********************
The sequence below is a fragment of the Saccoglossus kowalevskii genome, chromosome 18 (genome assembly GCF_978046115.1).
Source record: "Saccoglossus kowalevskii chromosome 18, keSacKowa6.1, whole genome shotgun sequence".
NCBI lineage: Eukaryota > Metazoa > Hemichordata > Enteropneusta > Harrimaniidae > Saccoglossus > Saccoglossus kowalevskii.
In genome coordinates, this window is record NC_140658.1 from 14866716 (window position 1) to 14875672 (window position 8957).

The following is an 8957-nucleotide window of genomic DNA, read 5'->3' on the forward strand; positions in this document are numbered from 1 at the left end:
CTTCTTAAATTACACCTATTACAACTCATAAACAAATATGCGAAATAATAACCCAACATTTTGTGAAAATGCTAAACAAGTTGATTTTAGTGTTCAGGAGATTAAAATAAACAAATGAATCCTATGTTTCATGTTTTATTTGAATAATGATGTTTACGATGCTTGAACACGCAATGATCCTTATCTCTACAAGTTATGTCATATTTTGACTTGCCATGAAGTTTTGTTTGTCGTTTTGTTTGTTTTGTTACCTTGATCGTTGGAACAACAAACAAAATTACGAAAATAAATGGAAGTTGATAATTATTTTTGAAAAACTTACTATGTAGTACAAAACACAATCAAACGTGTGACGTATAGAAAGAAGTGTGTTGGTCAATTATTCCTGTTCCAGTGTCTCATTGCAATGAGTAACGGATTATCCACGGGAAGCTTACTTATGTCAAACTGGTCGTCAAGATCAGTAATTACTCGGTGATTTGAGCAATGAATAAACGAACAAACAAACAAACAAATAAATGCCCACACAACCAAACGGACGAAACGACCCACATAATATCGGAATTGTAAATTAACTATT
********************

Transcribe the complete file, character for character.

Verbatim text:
The sequence below is a fragment of the Saccoglossus kowalevskii genome, chromosome 18 (genome assembly GCF_978046115.1).
Source record: "Saccoglossus kowalevskii chromosome 18, keSacKowa6.1, whole genome shotgun sequence".
NCBI lineage: Eukaryota > Metazoa > Hemichordata > Enteropneusta > Harrimaniidae > Saccoglossus > Saccoglossus kowalevskii.
In genome coordinates, this window is record NC_140658.1 from 14866716 (window position 1) to 14875672 (window position 8957).

The following is an 8957-nucleotide window of genomic DNA, read 5'->3' on the forward strand; positions in this document are numbered from 1 at the left end:
CTTCTTAAATTACACCTATTACAACTCATAAACAAATATGCGAAATAATAACCCAACATTTTGTGAAAATGCTAAACAAGTTGATTTTAGTGTTCAGGAGATTAAAATAAACAAATGAATCCTATGTTTCATGTTTTATTTGAATAATGATGTTTACGATGCTTGAACACGCAATGATCCTTATCTCTACAAGTTATGTCATATTTTGACTTGCCATGAAGTTTTGTTTGTCGTTTTGTTTGTTTTGTTACCTTGATCGTTGGAACAACAAACAAAATTACGAAAATAAATGGAAGTTGATAATTATTTTTGAAAAACTTACTATGTAGTACAAAACACAATCAAACGTGTGACGTATAGAAAGAAGTGTGTTGGTCAATTATTCCTGTTCCAGTGTCTCATTGCAATGAGTAACGGATTATCCACGGGAAGCTTACTTATGTCAAACTGGTCGTCAAGATCAGTAATTACTCGGTGATTTGAGCAATGAATAAACGAACAAACAAACAAACAAATAAATGCCCACACAACCAAACGGACGAAACGACCCACATAATATCGGAATTGTAAATTAACTATT